Health insurance coverage has been a hallmark of American life, but that doesn’t mean people who are poor or who don’t have access to coverage are without a fight.
In the past year, the number of Americans without coverage has risen for the first time since the ACA was enacted.
Health insurance coverage in the United States is relatively affordable for many low-income people, but it is not always affordable for low- to moderate-income Americans.
For example, the cost of a family of four who has income of less than $28,000 for an individual policy costs $1,547 in 2016, according to data from the U.S. Census Bureau.
For many Americans, that figure is unaffordable, and they often struggle to find the resources they need to purchase the coverage they need, or they simply don’t qualify for it.
The ACA has helped millions of low- and moderate-wage earners afford health insurance by allowing people to buy into insurance plans that meet their needs, as well as providing tax credits to help people afford coverage.
But a number of factors have made it difficult for many Americans to get access to affordable health insurance.
First, health insurance is an inherently private matter, meaning it is only offered to those who can afford to pay for it and the insurers who choose to sell their plans are not required to disclose their prices to consumers.
For instance, a plan offered by Blue Cross Blue Shield of Georgia, which is not a public insurer, charged $1.60 per $1 spent for its individual policy.
Another common problem is that health insurance companies don’t always have enough inventory of coverage to fill every gap, or it doesn’t always offer affordable coverage.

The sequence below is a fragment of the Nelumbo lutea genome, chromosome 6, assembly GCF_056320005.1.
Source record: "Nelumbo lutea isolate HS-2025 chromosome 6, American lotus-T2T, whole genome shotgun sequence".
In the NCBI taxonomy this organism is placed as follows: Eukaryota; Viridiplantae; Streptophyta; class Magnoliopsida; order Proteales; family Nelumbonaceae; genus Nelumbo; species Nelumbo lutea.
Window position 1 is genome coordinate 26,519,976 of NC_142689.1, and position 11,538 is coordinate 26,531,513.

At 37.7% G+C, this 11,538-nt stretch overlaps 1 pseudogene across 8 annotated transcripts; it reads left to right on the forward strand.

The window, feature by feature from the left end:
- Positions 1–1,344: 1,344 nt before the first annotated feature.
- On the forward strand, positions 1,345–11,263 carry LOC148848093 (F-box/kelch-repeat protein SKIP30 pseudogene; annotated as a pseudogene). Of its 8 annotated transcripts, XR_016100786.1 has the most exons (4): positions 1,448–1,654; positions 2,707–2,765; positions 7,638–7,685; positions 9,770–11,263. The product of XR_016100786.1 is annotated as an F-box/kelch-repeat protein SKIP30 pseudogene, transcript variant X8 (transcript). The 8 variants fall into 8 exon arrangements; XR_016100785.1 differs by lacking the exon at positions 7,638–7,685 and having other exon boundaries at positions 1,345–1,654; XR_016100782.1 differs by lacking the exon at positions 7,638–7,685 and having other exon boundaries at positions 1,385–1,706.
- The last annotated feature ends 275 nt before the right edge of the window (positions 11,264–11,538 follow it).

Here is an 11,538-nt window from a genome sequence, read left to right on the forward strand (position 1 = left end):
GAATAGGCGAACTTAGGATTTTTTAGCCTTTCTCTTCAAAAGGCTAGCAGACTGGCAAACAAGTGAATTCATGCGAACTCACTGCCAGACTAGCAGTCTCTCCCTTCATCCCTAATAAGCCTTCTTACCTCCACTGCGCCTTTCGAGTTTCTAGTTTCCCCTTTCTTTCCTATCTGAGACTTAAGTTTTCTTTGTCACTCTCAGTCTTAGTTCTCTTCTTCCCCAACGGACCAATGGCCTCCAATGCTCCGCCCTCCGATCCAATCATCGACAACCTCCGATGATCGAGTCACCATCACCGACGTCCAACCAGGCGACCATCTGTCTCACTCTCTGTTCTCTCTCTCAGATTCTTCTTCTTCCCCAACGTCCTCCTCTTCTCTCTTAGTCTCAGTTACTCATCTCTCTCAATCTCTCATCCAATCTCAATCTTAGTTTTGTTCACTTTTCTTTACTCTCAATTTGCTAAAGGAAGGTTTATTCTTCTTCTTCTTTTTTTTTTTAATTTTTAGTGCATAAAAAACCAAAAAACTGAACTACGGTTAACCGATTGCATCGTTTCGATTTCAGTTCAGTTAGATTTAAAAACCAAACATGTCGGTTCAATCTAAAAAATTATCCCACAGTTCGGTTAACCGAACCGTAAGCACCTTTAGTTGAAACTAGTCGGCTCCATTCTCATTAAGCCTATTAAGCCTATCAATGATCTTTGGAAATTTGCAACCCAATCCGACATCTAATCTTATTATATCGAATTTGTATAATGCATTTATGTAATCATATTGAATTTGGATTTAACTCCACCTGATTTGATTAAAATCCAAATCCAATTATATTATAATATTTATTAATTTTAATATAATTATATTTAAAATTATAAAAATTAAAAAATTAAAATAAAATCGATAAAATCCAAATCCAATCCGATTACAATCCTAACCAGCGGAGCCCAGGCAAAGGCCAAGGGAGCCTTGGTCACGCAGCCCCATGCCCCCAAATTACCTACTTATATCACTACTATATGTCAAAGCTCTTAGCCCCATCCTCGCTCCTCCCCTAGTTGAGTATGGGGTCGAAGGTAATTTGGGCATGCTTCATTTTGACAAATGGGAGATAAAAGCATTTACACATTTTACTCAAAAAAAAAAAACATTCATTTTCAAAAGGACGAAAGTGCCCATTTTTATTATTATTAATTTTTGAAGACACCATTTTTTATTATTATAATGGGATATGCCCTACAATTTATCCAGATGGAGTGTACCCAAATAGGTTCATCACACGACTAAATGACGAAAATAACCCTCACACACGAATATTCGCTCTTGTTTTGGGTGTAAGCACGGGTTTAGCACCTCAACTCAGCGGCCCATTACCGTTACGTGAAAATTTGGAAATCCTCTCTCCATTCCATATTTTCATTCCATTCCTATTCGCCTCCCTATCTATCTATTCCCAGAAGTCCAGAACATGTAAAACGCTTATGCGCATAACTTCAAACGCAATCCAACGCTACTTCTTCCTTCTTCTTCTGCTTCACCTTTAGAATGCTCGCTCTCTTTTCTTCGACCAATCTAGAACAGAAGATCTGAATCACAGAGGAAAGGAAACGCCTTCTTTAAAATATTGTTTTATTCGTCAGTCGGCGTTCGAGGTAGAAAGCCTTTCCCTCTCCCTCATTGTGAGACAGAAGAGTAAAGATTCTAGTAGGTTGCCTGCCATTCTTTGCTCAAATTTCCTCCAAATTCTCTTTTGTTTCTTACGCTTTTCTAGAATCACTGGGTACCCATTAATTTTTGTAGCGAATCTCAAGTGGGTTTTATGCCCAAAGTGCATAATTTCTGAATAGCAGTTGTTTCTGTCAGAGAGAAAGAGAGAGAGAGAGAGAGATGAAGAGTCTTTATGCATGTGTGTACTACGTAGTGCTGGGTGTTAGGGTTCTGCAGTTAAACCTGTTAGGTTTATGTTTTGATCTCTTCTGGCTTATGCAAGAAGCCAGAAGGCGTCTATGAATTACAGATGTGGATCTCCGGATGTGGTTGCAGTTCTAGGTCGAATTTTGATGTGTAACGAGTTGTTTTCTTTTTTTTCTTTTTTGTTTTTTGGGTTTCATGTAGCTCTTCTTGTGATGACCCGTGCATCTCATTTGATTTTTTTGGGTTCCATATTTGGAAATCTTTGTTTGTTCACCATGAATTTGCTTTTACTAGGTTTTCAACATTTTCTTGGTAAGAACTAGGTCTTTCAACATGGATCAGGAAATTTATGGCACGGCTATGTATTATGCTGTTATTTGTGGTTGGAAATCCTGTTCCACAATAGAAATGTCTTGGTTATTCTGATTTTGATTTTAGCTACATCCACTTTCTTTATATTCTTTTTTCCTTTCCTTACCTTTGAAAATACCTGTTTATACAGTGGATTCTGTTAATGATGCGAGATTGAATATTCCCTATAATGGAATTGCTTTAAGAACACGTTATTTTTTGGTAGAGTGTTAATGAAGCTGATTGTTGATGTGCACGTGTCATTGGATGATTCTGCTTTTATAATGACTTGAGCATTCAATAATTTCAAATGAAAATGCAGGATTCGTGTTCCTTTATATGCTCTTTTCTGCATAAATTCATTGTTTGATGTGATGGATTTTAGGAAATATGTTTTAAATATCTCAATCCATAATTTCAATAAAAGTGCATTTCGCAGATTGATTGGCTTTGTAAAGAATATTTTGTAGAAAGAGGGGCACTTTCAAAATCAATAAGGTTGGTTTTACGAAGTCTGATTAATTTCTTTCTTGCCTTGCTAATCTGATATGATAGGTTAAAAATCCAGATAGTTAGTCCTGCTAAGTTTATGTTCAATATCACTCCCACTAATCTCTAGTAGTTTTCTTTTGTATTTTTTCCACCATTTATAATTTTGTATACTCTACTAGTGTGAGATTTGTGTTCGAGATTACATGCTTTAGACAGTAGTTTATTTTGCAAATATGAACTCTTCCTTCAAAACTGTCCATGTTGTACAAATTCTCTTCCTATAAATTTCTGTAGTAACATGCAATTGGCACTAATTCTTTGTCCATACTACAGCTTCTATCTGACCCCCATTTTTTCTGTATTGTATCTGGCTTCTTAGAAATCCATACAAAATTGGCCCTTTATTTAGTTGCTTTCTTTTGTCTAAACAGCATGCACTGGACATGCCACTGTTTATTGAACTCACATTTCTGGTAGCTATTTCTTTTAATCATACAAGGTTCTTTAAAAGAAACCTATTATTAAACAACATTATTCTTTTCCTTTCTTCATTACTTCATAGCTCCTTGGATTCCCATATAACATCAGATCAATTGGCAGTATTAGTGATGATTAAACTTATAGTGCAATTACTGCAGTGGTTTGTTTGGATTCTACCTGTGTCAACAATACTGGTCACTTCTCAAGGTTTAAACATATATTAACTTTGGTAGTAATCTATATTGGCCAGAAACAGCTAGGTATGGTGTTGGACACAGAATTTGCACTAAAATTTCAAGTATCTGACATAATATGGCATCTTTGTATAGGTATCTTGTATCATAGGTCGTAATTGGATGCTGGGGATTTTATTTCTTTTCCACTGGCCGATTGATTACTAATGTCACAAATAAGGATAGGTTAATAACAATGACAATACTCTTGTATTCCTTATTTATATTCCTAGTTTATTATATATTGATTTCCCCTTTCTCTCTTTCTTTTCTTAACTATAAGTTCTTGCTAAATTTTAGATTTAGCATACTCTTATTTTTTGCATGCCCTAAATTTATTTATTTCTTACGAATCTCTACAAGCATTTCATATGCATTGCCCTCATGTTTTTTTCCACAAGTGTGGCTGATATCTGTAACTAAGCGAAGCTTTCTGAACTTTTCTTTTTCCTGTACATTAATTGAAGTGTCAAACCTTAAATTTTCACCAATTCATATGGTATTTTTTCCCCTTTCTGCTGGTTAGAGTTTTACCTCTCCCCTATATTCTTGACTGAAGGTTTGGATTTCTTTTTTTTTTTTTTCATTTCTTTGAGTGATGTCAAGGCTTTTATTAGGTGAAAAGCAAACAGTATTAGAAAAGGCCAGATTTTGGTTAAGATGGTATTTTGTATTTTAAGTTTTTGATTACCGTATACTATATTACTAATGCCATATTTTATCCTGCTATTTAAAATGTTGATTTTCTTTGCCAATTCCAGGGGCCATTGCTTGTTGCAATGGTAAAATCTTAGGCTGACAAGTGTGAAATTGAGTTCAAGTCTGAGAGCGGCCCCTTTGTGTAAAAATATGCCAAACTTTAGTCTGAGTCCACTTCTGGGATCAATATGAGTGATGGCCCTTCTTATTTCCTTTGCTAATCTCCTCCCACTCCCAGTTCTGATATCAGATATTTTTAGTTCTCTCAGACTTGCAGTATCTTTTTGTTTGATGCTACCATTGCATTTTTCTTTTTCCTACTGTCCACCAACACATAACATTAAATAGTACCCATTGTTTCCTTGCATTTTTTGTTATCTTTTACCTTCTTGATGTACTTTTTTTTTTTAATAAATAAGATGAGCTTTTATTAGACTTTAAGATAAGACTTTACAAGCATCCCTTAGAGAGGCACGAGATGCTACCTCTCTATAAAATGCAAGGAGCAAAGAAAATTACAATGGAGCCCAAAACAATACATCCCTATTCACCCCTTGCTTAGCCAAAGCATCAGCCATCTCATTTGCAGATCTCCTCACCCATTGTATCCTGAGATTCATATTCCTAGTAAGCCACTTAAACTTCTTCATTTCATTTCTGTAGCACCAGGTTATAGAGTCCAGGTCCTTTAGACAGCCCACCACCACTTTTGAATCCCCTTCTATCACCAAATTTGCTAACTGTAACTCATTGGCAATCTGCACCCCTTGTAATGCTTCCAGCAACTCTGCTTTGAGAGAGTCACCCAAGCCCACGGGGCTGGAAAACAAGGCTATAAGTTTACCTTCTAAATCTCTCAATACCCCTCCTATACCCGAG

The lack of inventory can mean that some people simply cannot afford the cost.
In addition, the law doesn’t require health insurance plans to cover the full cost of medical care, meaning people can’t be billed for an unnecessary hospital stay.
As a result, some Americans who are eligible for health insurance under the ACA face higher out-of-pocket costs, or are forced to pay a premium that can add up to hundreds of dollars, as the Washington Post reports.
Many of these problems have been compounded by rising medical costs for low income Americans.
The median annual income for Americans with income under $40,000 was $32,895 in 2015, and those earning more than $55,000 were nearly twice as likely to have health insurance as lower-income families.
This year, it is expected that the number one cause of Americans’ uninsured will be cancer.
A study released this week by the Centers for Disease Control and Prevention estimated that 1.5 million Americans in the U